The government also failed to approve a preliminary draft of the 2001 budget, as coalition partners continue to argue over spending and taxation. The left-leaning Mõõdukad (roughly translated as "Moderates," although they request that name not be used) wants higher social spending, while the liberal Reform Party would like to see the tax burden drop. Among questions still unanswered is if, and by how much, the current 18 per cent VAT would rise, and where the Social Ministry can find EEK ten million for spending for the handicapped.

With the stronger-than-expected Q2 GDP report out last week, the Finance Ministry revised its 2000 GDP expectations from 4.1 per cent to six per cent. The Ministry also increased the GDP mark for 2001 to 5.5 per, cent from 5.1 per cent, a number important in drafting the budget. It is projected that this year's CPI will rise by 3.9 per cent, down from the original 4.5 per cent estimate.

The battle for the fixed-line telephone market has commenced, as one of the challengers, Uninet, paid EEK one million for the coveted "100" dialling prefix.


Social and local interest

A poll published by the Saar Polling Agency revealed that a large number of Estonians would like aliens to leave the country. Various questions about aliens garnered 45 to 55 per cent of respondents suggesting it would be better for them to leave. Pollsters suggest the answers were made out of emotion and not out of reality, but it has sparked off a debate in the media, nonetheless.

The usually quiet Minister for Regional Administrative Reform, Toivo Asmer, made headlines, when he proposed a radical reorganisation plan for local administrations. Instead of the current 247 parishes, Asmer proposed a "15+5" system, where the current 15 counties, plus the five largest cities, will remain as local government districts. Smaller parishes would only be sub-divisions. Critics are calilng this plan "Soviet-era centralisation," though some complain it does not go far enough. Asmer visited Finland, and Finnish Regional Minister Martti Korhonen supported his plan wholeheartedly.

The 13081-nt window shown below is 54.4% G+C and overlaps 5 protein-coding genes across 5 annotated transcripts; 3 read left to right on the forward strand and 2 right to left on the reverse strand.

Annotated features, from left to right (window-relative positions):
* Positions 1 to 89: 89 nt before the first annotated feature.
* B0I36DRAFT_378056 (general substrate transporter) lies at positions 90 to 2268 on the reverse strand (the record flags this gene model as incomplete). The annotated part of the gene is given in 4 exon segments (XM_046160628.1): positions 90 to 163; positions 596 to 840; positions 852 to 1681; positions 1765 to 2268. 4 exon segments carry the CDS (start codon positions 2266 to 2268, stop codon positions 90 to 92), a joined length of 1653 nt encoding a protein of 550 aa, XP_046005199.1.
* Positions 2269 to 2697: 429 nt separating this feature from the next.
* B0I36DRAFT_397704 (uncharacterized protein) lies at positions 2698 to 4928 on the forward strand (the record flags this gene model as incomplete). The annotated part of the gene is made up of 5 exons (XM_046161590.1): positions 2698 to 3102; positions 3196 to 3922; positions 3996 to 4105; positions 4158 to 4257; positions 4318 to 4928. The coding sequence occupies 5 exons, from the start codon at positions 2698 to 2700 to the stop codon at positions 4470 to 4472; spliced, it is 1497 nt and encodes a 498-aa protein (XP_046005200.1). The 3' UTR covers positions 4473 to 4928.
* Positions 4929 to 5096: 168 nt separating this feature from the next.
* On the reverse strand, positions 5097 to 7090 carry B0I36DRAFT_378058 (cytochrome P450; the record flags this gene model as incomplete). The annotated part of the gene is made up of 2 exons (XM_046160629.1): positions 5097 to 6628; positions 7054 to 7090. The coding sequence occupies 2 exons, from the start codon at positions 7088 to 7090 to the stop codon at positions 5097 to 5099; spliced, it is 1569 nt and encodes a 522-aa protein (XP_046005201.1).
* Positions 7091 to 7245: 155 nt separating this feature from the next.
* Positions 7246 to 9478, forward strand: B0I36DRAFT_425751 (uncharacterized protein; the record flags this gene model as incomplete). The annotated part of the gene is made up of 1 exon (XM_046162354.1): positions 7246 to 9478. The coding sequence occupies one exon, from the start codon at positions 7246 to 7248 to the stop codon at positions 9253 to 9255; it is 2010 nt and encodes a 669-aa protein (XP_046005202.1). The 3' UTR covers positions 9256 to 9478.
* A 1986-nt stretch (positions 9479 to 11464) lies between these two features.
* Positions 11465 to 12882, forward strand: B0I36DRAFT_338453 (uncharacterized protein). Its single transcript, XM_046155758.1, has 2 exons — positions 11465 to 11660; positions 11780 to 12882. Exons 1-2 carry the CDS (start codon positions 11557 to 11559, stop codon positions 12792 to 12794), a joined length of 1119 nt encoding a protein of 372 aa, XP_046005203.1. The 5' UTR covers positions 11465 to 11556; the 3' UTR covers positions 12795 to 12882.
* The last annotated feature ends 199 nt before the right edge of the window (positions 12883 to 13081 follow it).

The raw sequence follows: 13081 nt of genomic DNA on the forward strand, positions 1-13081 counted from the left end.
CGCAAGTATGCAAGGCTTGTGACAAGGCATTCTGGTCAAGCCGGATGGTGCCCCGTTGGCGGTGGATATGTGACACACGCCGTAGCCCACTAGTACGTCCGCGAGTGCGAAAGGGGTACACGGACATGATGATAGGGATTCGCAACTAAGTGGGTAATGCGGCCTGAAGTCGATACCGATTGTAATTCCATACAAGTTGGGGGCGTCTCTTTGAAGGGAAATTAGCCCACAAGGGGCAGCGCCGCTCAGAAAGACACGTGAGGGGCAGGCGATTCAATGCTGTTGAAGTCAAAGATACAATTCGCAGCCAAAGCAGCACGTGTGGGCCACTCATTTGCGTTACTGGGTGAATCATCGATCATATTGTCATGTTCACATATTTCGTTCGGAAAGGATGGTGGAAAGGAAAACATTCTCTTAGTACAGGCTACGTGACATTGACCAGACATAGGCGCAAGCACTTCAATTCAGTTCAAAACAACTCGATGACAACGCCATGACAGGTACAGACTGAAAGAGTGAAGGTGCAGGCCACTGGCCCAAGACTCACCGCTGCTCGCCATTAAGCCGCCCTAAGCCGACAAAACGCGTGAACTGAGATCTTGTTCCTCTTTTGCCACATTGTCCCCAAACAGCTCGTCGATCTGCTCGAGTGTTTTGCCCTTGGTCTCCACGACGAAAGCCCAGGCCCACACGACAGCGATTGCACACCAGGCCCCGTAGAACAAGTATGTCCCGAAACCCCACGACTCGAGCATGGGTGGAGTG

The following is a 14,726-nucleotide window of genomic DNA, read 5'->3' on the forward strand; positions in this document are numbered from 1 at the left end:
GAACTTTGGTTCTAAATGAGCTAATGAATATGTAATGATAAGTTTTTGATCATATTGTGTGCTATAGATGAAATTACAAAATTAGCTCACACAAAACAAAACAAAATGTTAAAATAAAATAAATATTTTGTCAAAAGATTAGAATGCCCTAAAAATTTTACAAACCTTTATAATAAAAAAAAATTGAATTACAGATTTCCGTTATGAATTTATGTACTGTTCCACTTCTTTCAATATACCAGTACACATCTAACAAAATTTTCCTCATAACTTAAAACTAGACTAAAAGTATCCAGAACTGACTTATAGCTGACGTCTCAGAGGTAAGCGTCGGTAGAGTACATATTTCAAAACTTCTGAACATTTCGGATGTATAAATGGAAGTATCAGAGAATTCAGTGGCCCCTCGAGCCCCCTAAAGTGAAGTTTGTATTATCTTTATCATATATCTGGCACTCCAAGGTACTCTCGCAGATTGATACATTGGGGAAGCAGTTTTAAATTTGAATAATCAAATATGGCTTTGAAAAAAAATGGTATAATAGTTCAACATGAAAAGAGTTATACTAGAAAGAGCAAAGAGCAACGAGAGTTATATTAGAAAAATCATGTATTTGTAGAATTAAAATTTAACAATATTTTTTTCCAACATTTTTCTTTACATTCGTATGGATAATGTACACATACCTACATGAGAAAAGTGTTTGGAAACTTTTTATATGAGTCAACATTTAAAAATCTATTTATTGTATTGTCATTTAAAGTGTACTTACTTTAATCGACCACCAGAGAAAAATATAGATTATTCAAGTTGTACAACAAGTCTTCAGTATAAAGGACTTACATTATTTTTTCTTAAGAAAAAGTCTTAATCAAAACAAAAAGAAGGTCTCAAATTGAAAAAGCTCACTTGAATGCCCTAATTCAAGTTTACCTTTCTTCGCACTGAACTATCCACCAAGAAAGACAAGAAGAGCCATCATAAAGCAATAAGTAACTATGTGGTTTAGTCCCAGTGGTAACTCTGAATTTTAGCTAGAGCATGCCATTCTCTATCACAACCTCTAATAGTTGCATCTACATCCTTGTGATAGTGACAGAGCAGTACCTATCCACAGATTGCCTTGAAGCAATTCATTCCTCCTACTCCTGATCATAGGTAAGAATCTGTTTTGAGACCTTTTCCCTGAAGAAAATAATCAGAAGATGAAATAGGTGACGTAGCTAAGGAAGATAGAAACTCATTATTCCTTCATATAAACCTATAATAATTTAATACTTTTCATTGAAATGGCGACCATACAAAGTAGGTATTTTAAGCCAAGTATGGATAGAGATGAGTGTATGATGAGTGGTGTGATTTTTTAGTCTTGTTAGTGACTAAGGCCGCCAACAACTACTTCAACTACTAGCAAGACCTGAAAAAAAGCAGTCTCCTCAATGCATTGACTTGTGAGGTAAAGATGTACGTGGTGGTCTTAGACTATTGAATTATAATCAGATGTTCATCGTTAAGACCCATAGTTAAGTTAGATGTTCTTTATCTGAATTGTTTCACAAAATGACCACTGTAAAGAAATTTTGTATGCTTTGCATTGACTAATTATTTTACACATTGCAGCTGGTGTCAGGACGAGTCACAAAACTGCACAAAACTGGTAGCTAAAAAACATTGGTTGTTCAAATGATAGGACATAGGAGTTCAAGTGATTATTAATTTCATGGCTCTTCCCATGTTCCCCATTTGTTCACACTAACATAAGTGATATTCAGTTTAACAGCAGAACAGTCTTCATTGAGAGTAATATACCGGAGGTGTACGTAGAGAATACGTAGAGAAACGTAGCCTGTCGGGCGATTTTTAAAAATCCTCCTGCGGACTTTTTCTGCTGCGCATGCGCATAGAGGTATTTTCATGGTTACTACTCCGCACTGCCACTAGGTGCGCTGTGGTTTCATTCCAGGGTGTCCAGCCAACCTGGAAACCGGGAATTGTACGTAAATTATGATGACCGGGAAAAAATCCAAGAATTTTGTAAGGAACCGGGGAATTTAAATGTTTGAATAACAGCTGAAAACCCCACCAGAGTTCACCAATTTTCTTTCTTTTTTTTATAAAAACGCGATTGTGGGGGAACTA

The so-called "simplified border crossing regime" used by residents near the Estonian-Russian border officially ended, as a full visa regime has been applied to all. The EU-mandated move was unpopular to many who work or have relatives and property across the border, especially the divided Setu community. Officials at the border say no problems have arisen due to the regime, though the fate of free visas, especially those to be issued by Russia, remains in limbo.

An appellate court in Tallinn overturned the corruption conviction of Malle Eenmaa, the ex-manager of the collapsed Maapank. Eenmaa was convicted of improprieties that led to the bank's collapse, but the appeals court overturned the 1.5 year prison sentence, EEK 29.5 million restitution fine and has ended the freezed on all her accounts. The collapsed bank still has over EEK one billion worth of outstanding claims, with 80 per cent of it from state institutions.

Estonia's "official" unemployment rate is up to 4.9 per cent, though the jobless rate in the north-eastern Ida-Viru county is still highest at 9.6 per cent.

Though still substantially lower than regional countries, Estonian health officials are concerned about the rise in HIV infection rates among IV-drug users. In August alone, eight new cases were diagnosed—a lot compared to the 14 in the first seven months of the year and the nine between 1997 and 1999.

In the annual Corruption Perception Index by Transparency International, Estonia came in lowest of all Central and East European countries with a score of 5.7 out of ten, which is 27th place overall. Slovenia came closest to catching Estonia at 5.5 points, followed by Hungary at 5.2 points. Baltic neighbour Lithuania did not fair as well, with 4.1 points, putting them in 43rd place, while Latvia was far lower, at 3.4 points in 57th place.

Exchange Rates
As of 15 September 2000
Currency Estonian
1 US dollar 18.16
1 British pound 25.55
1 German mark 8
1 euro 15.65

[Up-to-date exchange rates]

Mel Huang, 15 September 2000

Moving on:


Baltic News Service (BNS)
The Baltic Times
Radio Free Europe/Radio Liberty
Reuters news on Yahoo
Eesti Päevaleht


Catherine Lovatt
Sex is a Crime

Alexei Monroe
Laibach's Legacy

Kai-Olaf Lang
Leaving Liberalism

Brian Požun
Class Time

Mel Huang
Questionable Justice

Sam Vaknin
The Value of a Life

Jan Čulík
Ticket, Please!

Gusztáv Kosztolányi
Enough Problems

IMF in Prague:

Andreas Beckmann
A Bubble Burst

Tiffany G Petros
Old Friends

Ron Breznay
Greener Grass

Emil Kerenji
The Road to War in Serbia

Culture Calendar:

Timothy Hendon
Casting Calls


Press Reviews: